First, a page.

Pathways: The Professor And The Proteins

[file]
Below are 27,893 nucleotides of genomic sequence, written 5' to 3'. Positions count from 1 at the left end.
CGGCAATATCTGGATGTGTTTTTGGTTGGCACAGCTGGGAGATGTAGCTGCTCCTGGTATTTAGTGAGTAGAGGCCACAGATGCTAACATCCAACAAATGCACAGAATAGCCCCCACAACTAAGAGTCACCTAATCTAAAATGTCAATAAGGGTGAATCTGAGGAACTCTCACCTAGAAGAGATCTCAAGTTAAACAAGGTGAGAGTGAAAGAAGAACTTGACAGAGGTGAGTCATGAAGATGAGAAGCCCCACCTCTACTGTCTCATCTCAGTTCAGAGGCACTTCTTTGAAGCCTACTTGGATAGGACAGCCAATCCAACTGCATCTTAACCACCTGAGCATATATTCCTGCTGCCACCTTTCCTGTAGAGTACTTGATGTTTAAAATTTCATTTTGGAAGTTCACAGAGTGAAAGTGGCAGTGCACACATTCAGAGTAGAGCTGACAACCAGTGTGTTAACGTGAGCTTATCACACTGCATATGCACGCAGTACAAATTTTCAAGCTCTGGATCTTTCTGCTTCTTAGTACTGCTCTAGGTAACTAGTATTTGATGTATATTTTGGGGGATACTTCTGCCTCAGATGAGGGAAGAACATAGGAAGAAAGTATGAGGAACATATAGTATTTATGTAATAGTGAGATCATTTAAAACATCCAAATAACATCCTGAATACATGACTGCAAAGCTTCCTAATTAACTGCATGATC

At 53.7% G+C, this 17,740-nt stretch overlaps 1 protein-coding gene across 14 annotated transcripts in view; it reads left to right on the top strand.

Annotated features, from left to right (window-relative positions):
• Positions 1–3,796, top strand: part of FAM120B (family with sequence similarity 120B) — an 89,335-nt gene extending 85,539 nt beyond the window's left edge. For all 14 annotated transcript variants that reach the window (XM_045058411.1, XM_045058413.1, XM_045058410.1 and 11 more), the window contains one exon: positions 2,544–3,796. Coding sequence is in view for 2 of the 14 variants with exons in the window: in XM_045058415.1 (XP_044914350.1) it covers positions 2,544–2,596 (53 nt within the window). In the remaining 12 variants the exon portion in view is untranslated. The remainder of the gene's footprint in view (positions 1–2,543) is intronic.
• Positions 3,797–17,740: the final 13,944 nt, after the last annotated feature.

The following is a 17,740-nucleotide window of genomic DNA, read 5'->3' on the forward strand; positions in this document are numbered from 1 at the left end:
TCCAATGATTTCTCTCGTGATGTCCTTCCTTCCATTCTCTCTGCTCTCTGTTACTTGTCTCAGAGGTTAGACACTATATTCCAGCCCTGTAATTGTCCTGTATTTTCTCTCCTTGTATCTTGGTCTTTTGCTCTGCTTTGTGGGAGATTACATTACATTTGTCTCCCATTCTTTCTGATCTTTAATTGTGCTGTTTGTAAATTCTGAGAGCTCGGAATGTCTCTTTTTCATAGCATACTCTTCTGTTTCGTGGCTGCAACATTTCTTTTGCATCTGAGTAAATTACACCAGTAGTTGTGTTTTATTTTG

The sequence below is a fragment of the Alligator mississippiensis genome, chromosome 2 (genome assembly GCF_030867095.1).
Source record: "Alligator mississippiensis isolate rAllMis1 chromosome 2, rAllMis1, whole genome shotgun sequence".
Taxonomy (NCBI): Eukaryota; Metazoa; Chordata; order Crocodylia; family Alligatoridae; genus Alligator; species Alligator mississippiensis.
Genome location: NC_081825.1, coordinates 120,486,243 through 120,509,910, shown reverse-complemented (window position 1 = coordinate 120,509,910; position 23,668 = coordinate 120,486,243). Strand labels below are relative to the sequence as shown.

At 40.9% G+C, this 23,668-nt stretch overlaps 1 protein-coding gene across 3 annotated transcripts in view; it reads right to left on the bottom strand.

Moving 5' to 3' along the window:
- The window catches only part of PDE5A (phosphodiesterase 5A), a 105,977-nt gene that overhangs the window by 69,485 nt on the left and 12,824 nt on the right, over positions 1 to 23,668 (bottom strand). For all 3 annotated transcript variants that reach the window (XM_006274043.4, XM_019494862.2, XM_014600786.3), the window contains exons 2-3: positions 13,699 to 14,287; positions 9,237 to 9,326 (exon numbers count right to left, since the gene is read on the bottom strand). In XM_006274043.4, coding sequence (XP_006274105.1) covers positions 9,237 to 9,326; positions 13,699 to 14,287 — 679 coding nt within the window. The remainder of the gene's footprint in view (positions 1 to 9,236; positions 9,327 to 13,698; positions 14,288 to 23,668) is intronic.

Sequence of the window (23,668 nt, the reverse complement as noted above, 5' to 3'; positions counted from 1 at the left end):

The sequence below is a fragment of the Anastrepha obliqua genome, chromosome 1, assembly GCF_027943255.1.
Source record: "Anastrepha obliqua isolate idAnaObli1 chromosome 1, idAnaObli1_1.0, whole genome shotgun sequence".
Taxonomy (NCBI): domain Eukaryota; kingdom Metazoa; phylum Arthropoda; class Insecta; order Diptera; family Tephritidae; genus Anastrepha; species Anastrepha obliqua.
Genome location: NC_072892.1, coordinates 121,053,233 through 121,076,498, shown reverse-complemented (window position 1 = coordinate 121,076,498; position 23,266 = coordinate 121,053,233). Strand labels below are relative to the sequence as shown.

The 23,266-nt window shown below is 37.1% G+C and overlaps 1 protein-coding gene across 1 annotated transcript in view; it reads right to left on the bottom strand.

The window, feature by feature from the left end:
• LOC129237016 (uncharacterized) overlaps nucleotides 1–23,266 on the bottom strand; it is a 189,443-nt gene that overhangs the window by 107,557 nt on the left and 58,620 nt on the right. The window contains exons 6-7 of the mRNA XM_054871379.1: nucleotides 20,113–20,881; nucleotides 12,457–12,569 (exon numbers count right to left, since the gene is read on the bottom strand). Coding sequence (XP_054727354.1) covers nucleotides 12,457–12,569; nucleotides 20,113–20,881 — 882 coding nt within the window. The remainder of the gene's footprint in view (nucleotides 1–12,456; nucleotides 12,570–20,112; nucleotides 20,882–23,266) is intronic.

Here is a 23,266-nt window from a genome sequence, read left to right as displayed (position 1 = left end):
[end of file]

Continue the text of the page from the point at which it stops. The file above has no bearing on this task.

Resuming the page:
Margot: Ikran, I thought today we could start with a clip of our guest. Ikran: Ooo. Something different, let’s do it. Gentry Convocation Speech: Fear, angst, ego, imposter, struggle. Margot: That’s Dr. Gentry Patrick speaking at UC San Diego’s 2019 convocation laying out the emotions that the newcomers might feel that he felt throughout his education and journey to becoming a professor of neurobiology at UCSD. Gentry Convocation Speech: Failure, disbelief, hope, strength, truth, empathy, love, joy, creativity, innovation. (PAUSE) Margot: So do you know him? Ikran: Um-hmm. He’s dope. The minute I end up hearing there is a Black professor in Biology, I’m like, “Okay, Hello, my name is Ikran Ibrahim.” [Laugh] I heard his story somewhere and I was just really really really impressed because it reminded me so much of my upbringing and what I had to face. So I emailed him and we talked about, more about himself and a little more about me, he was very inquisitive. Ikran: And even just seeing him made me look up to him in a lot of ways – like he’s here – I actually belong in this space. Margot: Gentry was the assistant director of my neuroscience doctorate program for while I was there and I mostly knew him because he used to DJ our retreat parties. Ikran: [laugh] Oh my god. Margot: Which I thought was pretty cool, but I never really knew his story until now. Gentry Convocation Speech: So as I pondered what I might say to you all today, It occurred to me that I might simply speak to myself as a freshman in 1988, who had recently left home to attend college and embark on a lifelong journey, a journey of the unknown, full of fear and hope. A journey. That would be my story, a story worth telling and a power within. Margot: Stay with us because… Gentry: This is Rad Scientist. Gentry: Okay, we're recording. All right. Margot: Gentry Patrick and I speak over zoom where he sits in front of the spires of Wakanda, the fictional land home to the Marvel superhero Black Panther. It’s his zoom background. We’re reminiscing about a time before COVID. When you could gather the whole incoming class of a university in one space to listen to an inspirational speech. Gentry: It was a little daunting up there. Margot: He’s up on a big stage behind a wooden dais, with big screens projecting his face. And, like always, he is dapper. Gentry: I had a suit jacket on - blue of course. I like colors. And I had just got a fresh cut. So I had a nice faux-hawk going. I was rocking that and I just looked out at the crowd and I just knew that it was almost like I was talking to one person. Margot: Giving the convocation speech – becoming a tenured professor of neurobiology and the director of mentorship and diversity for the biological sciences – these were successes that he couldn’t have imagined for himself as a kid. Gentry Convocation Speech: To give you some context, let me tell you a bit about who Gentry was back then and the serendipitous journey that brought me to this stage today. Gentry was born in 1970 in South Central Los Angeles to a single mother of age 16 and was the first to attend college in his family. Gentry: Where I grew up, it was, um, NWA’s first album cover at Colin P. Kelly Park. And, uh, and I lived around the corner from that. Margot: If you don’t know NWA, you may know some of its early members: Dr. Dre, Eazy-E, or Ice Cube. And that part of Compton was home to gangs like the Kelly Park Compton Crips. Gentry: You know there were a lot of drugs and gangs where I grew up and I have several family members who've been murdered, cousins are in jail. The system just caught up, you know. Margot: But his neighborhood was also filled with families that looked out for each other. Gentry: My family members and friends in the neighborhood were very, very protective of me. I’m not sure why when I think about it. There's no reason a priori for them to say, “Hey, Gentry, you're the smart one, you might go do something with your life”. They had no idea what I would do. Margot: Maybe it was his smarts. He always did well in school. Gentry: I was kind of a nerd. I was a nerd. Margot: He went to a magnet school in Watts that specialized in medicine and science and he had hopes of one day helping people in his community by being a doctor and serving those without quality healthcare. When it came time to think about college, Gentry had his eyes set on one school in particular. Gentry: I applied to school and I realized, “Oh, I only have enough money to apply to one school. Oh, I want to go to Berkeley.” Margot: He only applied to one school!! Gentry: Luckily I, they took me or else, you know, we wouldn't be here today. [Pause] Margot: He packed up his stuff, and moved up north. And he thought that things up north would be really different from where he grew up. In some ways that was true, in other ways, not so much. Gentry: You know, I'm coming from South Central LA and I show up at Berkeley. And while you might think it's nothing but flower childs and everyone wants to sit down at the table and is able to contribute to society and the community. Nah. There was a lot of things like police brutality, there were lots of racist incidents at Berkeley back then. Margot: Despite that disappointing reality, Gentry got settled in quickly. He found friends with similar interests – people that liked music as much as he did. Gentry: Part of a little DJ collective. We were called B Eazy and we danced and we, like, we were like a little crew, uh, of rapper dancers. Margot: And he got a job to support himself, working at a government agency called the EDD – The Employment Development Department. Gentry: So I had a job there giving out summer jobs to other people. Margot: He’s divvying out jobs. “Why don’t you apply to this landscaping position.” “I think you’d do well working at this hotel.” But then, a job came across his desk. It wasn’t glamorous, but it paid pretty well. Better than his current position. Gentry: A job came through for washing dishes at a laboratory and I set myself on that interview. Margot: He got the job and he was like, “See ya EDD, I’m gonna go rinse these flasks for the big bucks.” What this job would be more than a summer position – he’d stay there throughout college often working full time on top of school. And he wouldn’t only wash dishes – he’d get to help with experiments and he’d learn from the other lab members about the world of research. Gentry: As far as academia, education and science, I didn't understand any of that back then, Margot: Gentry still applied to medical school come senior year. And, although he interviewed at a few schools, he wasn’t accepted. Gentry: And I'm like, well, I like molecules. I like proteins. Margot: Gentry thought, maybe I want to research anyways and learn more about proteins. He remembered hearing about the Research Training Program at the University of California San Francisco that funded two minority students to do research and get their masters in biochemistry and biophysics. So he applied. But there was a small problem. Gentry had a low GPA. Gentry: I think I had like a 2.1 or 2.2, but I had good MCAT scores. Margot: Even though he had done really well on his MCAT, a notoriously difficult standardized test, it was hard for the program to look past his grades. Gentry: I assumed that admissions committees just said, this guy is smart, but he doesn't know what he wants to do. He's just lazy or something. Margot: If lazy were working basically a full time job while completing pre med courses, sure. But Gentry also felt like he was missing a network to lean on for academic support. Gentry: I just didn't have the stability to understand where I needed to go. I didn't have the right mentors. Margot: Gentry got word that the program wasn’t going to take him. So he made a phone call to the head of the program, Dr. John Watson. Gentry: Dr. Watson. You got to give me a chance. Gentry as Dr. Watson: I don't know. I, you know, your, your grades. Gentry: Dr. Watson, I promise you, if you give me a chance, I will not disappoint you. Please give me a chance. I know that this is what I'm supposed to do. Margot: It worked! Ultimately, Dr. Watson decided to accept Gentry into the program. Gentry: And to this day we laugh. He's like, what if I had said no? You know what if I had said no. Margot: Because this experience ultimately launched his scientific career. After the program, he got into Harvard’s neuroscience doctorate program, then went on to Postdoc at Caltech. At each stage, from masters to PhD to postdoctoral fellowship, he had mentors that built him up – they were all women. Gentry: And so those three women scientists played a major role. They showed me what real grit looks like. They showed me how to not take no for an answer. And, uh, they also promoted me. They were advocates. Margot: Gentry feels like there were many people along the way that had his back. He recalled this one time he was flying in to give a talk at an east coast meeting. And a senior member of his field, Harvard professor Alfred Goldberg, was giving the keynote and needed a ride. Gentry: And, uh, he’s like, “Gentry, why don't you fly in and pick me up. I have to give the keynote speech for this meeting that night, and then I can finish my talk in the backseat while you drive.” Margot: So Gentry is driving while Alfred is finetuning his presentation in the back, when Gentry notices flashing lights. Gentry: We're almost there. I pull up to a light cop, pulls me over. He comes up to the window, you know, and he kind of unclips his gun. And I know, you know, I have street smarts and book smarts, so I know that I, how I'm going to handle the situation. No, sir. I'm sorry, whatever, regardless, I'm not going to like, try to blow the spot up. Gentry: And he's talking into the back to this famous, famous scientist, sir. Are you okay? Are you in distress? Do you need help? Margot: It’s at this point that both Gentry and Alfred realize why they’ve been pulled over. Gentry is staying calm – you know, not blowing up the spot. Alfred on the other hand is not keeping his cool. Gentry: He really got upset and he was like, This is complete racial profiling and he got out of the car and I was like, please get back in the car. I can't show up at this meeting and say that the keynote speaker is now in jail, you know? Margot: The cop lets them go, they get to the conference, and Alfred goes up to the stage for the keynote. Gentry: What was interesting is that he brought it up during a speech during his talk, right? He's like, this is what happened. And I want you guys to know that this is not okay. [PAUSE] Margot: Gentry was wrapping up his postdoctoral fellowship and started hunting for jobs as a professor. Gentry: I took a job at UCSD not only because it's a great community here of neuroscientists, but because they gave me a job, let's be honest. I didn't know how to like wheel and deal and figure out the best package for me. I was just like, are you kidding me? I'm this kid from the inner city. And now I have a job as a professor. [pause] Margot: I’m back with Ikran. So the main thing that I took away from Gentry’s story is that it really took a lot of support from family, neighbors, and mentors to pave the way for his success. Ikran: It really does just take one or two people to take a chance on you to succeed sometimes -- you know to see your potential and understand your circumstances and now that you have so much more in you. Personally, I’m very lucky I have multiple mentors who really do push me to do better and constantly reach out and constantly check in with me. But, the earliest example of someone really seeing that potential and wanting me to do better is a biology professor here at UCSD, Sarah Stockwell. First time I’m in a 300 person class, I got a C on my first midterm and I’ve never gotten a C before, so of course I’m balling my eyes out. And she emailed me immediately after posting grades letting me know that this doesn’t define me and that we can work on ways to be able to do better and to pass her class because she knows I can and I have the potential to do so. Margot: Wait, so did you pass? Ikran: I did! Margot: Yay! So Gentry really reflected on what others did to help him succeed, and he has tried to emulate with others. All of that is to come after the break, when we delve into the next chapter of Gentry’s life as Professor Gentry Patrick. [MIDROLL] Margot: When we left off, Gentry had just landed a job as a professor at UCSD which means he got to start his own lab and steer the direction of the research. And he was really interested in the life and death of proteins in the brain. Gentry: All right. Let's talk about science. Margot: Okay, so first let’s do a quick refresher on how proteins get made. Gentry: You have your blueprint, you make RNA, you make protein - first amino acid to the last amino acid. It folds it has a structure and it has a function. Margot: And the protein lived happily ever after. Oh oops, wrong story. Let me just check here [pretends to be flipping through pages], oh – and the protein it gets chopped up and recycled for parts. The End. Gentry: I think a lot of people don’t think about the fact that proteins don’t live forever. Margot: You might think it is wasteful to discard proteins after making them, but there is a good reason to do so. Sometimes proteins build up causing disease, or sometimes they misfold and no longer work properly. But also, steadily breaking down proteins allows the cells of the body to change when needed. So some proteins may only hang around for minutes. Gentry:. Versus some other proteins which might live for years. Margot: Like your tooth enamel or the crystallin proteins that make up the lens of your eyes. Those basically last your whole life. But for the proteins that don’t get to stick around, how do they meet their maker? There are two main trashcan systems in the cell. You’ve got your lysosome – an enclosed sack of enzymes and the proteasome… Gentry: A barrel like structure proteins get fed into it, unfolded and chopped into pieces. Margot: And there is this molecular post-it note that gets attached to doomed proteins that basically say, “garbage”. It’s called ubiquitin. Gentry: It’s the tag that gets you to the trash can. Margot: If a protein has been tagged, you say it has been ubiquinated – which I think would make a pretty great diss. “You’ve been ubiquinated.” Try it on a friend. Margot: So, getting rid of proteins is especially important when cells have to change in some way. And one group of cells that need to be especially flexible are neurons – the cells in your brain that get excited and send signals to each other allowing you to sense, to think, to move. If your neurons couldn’t change who they are connected to and how strong those connections are, you wouldn’t be able to learn new things. Gentry: So what my lab has been working on for the last 16 years is really understanding how the trashcan system… Margot: The trash can and the tag. Gentry: …of neurons actually receives instructive cues by excitable cells. Gentry: And so what my lab discovered and probably one of the biggest discoveries that we had was the fact that, um, a type of glutamate receptor… Margot: Called the AMPA receptor– it’s one of the main ways that neurons in the human brain chat with each other. The AMPA receptor which is just a protein, gets glutamate from other neurons and says let’s get excited and send that signal along! So if you add more of these receptors to the outside of a neuron, or get rid of them, you are essentially changing the strength of the connection to other neurons. And Gentry and his lab found out that these receptors, when activated, can be destroyed by the trashcan system. Gentry:. It can be modified by ubiquitin and that can cause it's internalization from the membrane and eventual degradation by the lysosome. Margot: Essentially he had found that a way that brain cells can change their properties is by responding to signals, and using the trashcan system to eat up protein receptors. And that means the trash can system could be important for things like learning and memory. But Gentry is also interested in the consequences of what might happen if that system malfunctions. Gentry: What happens when protein turnover goes awry. Margot: It could be a factor in brain diseases like epilepsy and in neurodegeneration, but more research is needed. Gentry: Theoretically, while people might not be very interested in, say for instance, the ubiquitination of AMPA receptors and the role of it on turnover and function, it is a bonafide thing. And so it will one day land in a textbook Gentry: Six words and then just close the textbook and then I just cover myself up dirt. That's okay. That's okay. Right. Margot: Sure, some discoveries may seem small, incremental, but really that is almost all science. Breakthroughs are very rare – and they are often called breakthroughs even though they are really building off of tons of previous work. Even so, there are things that are just as important to Gentry as the science, like mentoring. Gentry is on his 10th graduate student. Gentry: That is one of my highlights ,when I get to see them go from one stage to the next and knowing that I had a little bit to do with it, that’s cool, right? Margot: But he also mentors people outside of his lab. Three years ago, he started a four year scholarship program at UCSD for under-represented and under-resourced undergraduates called PATHways to STEM. Gentry: Because I wanted to model what I got in grad school and beyond. And what I boiled down to me was access, mentorship and advocacy. Margot: Gentry recognized what helped him succeed –the ability to be in a lab, the strong mentorship he got after college, the chance that Dr. Wilson took on him. But he also took stock of the things that almost led him out of science like the need to work full time to support himself while in school and the lack of guidance during college. Gentry: I said, you know what? I want to build. I want to build a scholarship program that rivals nepotism. If we give these kids just about everything, what's the likelihood of their success. Margot: Freshman who are accepted to the program go through a summer bridge program, they get financial support, paid internship opportunities.. Gentry: They have academic coaches, graduate advocates They go on a retreat every year. Margot: And Gentry says it’s as much about building a scientific community as it is about academic excellence. Each incoming group is encouraged to work together and build relationships with each other and with their mentors. Gentry: What happens is, that students come from underserved populations, communities, and they show up here, they don't really trust the system. And even though on paper, they're just as smart, just as talented. In many cases, they have a lot more grit than in someone coming from, you know, private school, X, you name it. And because they don't have a community because they don't have a support network. It's those things that we don't, that we may think are really, should not be that important. Margot: It’s things that may explain part of the reason behind the lack of for instance Black people at the professor level. For a while Gentry was the only Black professor in his department and the UCSD biology program is non an anomaly. Gentry: To this day, I can go to a meeting and I'll be the only black professor that will be speaking. Margot: Gentry hopes that his program and similar ones will diversify the field. But he also just wants to give students like him, from underserved populations, the chance to fall in love with science no matter if they decide to pursue it as a career. Gentry: I have this almost innate interest in helping my community, helping others like myself. Margot: But even though this program was something that Gentry was so strongly driven to create, the reality is that he is only one person. Gentry: I like started this thing and I didn't know where I was going to, uh, do to actually keep it going because I need to be doing science. And it's a, it's a balancing act, right. Oh, yeah, there's kids and bills and life. Margot: So it was a big relief when, last year, the program received a large grant from the Chan Zuckerberg Initiative – the foundation started by Facebook CEO Mark Zuckerberg and wife Priscilla Chan. This has allowed Gentry to hire dedicated program leaders. Margot: PATHways to STEM is still young. The first cohort are in their junior years. Gentry says he already sees the changes in them – their resilience, their willingness to reach out for help, their identities as scientists. And he can only reach so many with his program so he hopes that others will take stock of their academic communities, and ask, “What can I do to make this space better.” Gentry: The fact that I do all these things outside of my lab, It's not just because it's just this thing. It's not a hobby, right. I'm impacting human lives. You know, I'm hoping that my colleagues and the rest of our community, whether it be neuroscience STEM, our, our institutions, academic industry, we have to get to a point where we're realizing that you know, we don't live in an, in a bubble are not isolated, the things that we do, the choices we make, they do impact others. Gentry: That's where I am right now. That's my day to day. I think about science and I think about trying to, you know, make, make it a little bit better. And then when I, when it gets too tough, I just go to my, my turntables. [PAUSE] Margot: As Gentry was closing out his convocation speech, imagining that he was talking to his younger self, he had one clear message: “You Belong.” Gentry Convocation Speech: Lastly and very importantly, part of my message today is related to your self-identity which will consistently be challenged perhaps causing you to feel like you don’t belong or you don’t fit in. It doesn’t matter if you come from a public or private school, if your parents went to college, if your first language is English, If you are rich, poor. No matter the color of your skin, you must first know and believe that as you stand here today, you belong here. And guess what? That's half the battle. Margot: If you want to listen to the convocation speech in its entirety or learn more about the PATHWAYS to STEM program you can find the corresponding links in the show notes. Margot: Now it’s time for “Here’s some words you need to know today”, with Ikran Ibrahim. Ikran: The words of the day are “stereotype threat” -- which is the fear of your actions confirming a negative stereotype about some group you are a part of -- whether it be gender, ethnicity, or race. One of the earliest studies on this effect found that -- when race was emphasized by a questionnaire or by the proctor -- Black students performed worse on standardized tests. Margot: Ahh okay so the idea is that they were indirectly reminded of negative stereotypes which then led to decreased performance? Ikran: Yep. Margot: Well thank you Ikran. Ikran: Thank you. Margot: I have a favor to ask you all. If you liked this episode, this season, or seasons past. Please give us a review on apple podcasts. It really helps us out! And don’t miss our next episode – where we wrap up what we’ve learned from all of these stories from Black scientists and go into some research behind diversity within science touching on the question – why are there so few Black professors in STEM? Margot: Now, for the credits. Rad Scientist is produced and written by me, Margot Wohl, the assistant producer is Ikran Ibrahim and the editor is Alisa Barba. Our theme guitar riff is by Grant Fisher, Logo by Kyle Fischer, no relation. At KPBS, Emily Jankowski is technical director, Kinsee Morlan is podcast coordinator, Lisa Morissette is operations manager and John Decker is program director. Additional music by Blue Dot Sessions, Chad Crouch, Chris Zabriskie, Ryan Andersen, Titibles, Zifhang. This show is made possible in part by the KPBS Explore Local Content Fund. Until we meet again, stay rad.